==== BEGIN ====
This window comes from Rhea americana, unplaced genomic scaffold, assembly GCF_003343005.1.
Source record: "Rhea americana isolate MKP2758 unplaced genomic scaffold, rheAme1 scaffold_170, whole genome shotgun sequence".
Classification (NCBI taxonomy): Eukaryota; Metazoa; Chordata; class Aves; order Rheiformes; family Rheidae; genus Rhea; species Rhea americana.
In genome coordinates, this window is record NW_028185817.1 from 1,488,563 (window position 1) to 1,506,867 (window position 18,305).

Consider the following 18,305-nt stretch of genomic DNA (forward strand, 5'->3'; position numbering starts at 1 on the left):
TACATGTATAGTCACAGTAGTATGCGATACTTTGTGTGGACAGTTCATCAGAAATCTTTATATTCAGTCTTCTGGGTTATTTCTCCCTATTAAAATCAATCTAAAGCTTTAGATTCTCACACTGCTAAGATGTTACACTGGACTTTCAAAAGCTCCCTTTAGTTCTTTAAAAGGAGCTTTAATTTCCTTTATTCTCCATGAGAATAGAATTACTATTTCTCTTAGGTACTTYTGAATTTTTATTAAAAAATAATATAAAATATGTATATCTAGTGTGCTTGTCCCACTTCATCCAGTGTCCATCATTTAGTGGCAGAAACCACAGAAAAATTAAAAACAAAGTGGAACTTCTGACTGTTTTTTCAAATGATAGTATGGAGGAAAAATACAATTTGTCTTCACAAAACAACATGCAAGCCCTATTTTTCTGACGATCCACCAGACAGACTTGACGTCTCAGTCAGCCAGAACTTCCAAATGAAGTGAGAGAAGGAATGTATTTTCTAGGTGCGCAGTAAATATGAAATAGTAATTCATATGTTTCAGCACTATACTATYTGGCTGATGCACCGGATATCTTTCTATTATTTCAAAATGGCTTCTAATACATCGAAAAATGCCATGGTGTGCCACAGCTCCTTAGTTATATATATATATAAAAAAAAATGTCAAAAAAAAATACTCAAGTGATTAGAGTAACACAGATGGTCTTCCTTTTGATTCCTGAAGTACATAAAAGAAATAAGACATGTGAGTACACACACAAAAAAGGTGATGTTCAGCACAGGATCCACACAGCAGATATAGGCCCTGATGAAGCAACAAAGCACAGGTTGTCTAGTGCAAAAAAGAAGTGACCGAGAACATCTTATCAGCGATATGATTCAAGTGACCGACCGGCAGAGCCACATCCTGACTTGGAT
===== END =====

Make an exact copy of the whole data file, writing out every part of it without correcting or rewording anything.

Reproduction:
This window comes from Rhea americana, unplaced genomic scaffold, assembly GCF_003343005.1.
Source record: "Rhea americana isolate MKP2758 unplaced genomic scaffold, rheAme1 scaffold_170, whole genome shotgun sequence".
Classification (NCBI taxonomy): Eukaryota; Metazoa; Chordata; class Aves; order Rheiformes; family Rheidae; genus Rhea; species Rhea americana.
In genome coordinates, this window is record NW_028185817.1 from 1,488,563 (window position 1) to 1,506,867 (window position 18,305).

Consider the following 18,305-nt stretch of genomic DNA (forward strand, 5'->3'; position numbering starts at 1 on the left):
TACATGTATAGTCACAGTAGTATGCGATACTTTGTGTGGACAGTTCATCAGAAATCTTTATATTCAGTCTTCTGGGTTATTTCTCCCTATTAAAATCAATCTAAAGCTTTAGATTCTCACACTGCTAAGATGTTACACTGGACTTTCAAAAGCTCCCTTTAGTTCTTTAAAAGGAGCTTTAATTTCCTTTATTCTCCATGAGAATAGAATTACTATTTCTCTTAGGTACTTYTGAATTTTTATTAAAAAATAATATAAAATATGTATATCTAGTGTGCTTGTCCCACTTCATCCAGTGTCCATCATTTAGTGGCAGAAACCACAGAAAAATTAAAAACAAAGTGGAACTTCTGACTGTTTTTTCAAATGATAGTATGGAGGAAAAATACAATTTGTCTTCACAAAACAACATGCAAGCCCTATTTTTCTGACGATCCACCAGACAGACTTGACGTCTCAGTCAGCCAGAACTTCCAAATGAAGTGAGAGAAGGAATGTATTTTCTAGGTGCGCAGTAAATATGAAATAGTAATTCATATGTTTCAGCACTATACTATYTGGCTGATGCACCGGATATCTTTCTATTATTTCAAAATGGCTTCTAATACATCGAAAAATGCCATGGTGTGCCACAGCTCCTTAGTTATATATATATATAAAAAAAAATGTCAAAAAAAAATACTCAAGTGATTAGAGTAACACAGATGGTCTTCCTTTTGATTCCTGAAGTACATAAAAGAAATAAGACATGTGAGTACACACACAAAAAAGGTGATGTTCAGCACAGGATCCACACAGCAGATATAGGCCCTGATGAAGCAACAAAGCACAGGTTGTCTAGTGCAAAAAAGAAGTGACCGAGAACATCTTATCAGCGATATGATTCAAGTGACCGACCGGCAGAGCCACATCCTGACTTGGAT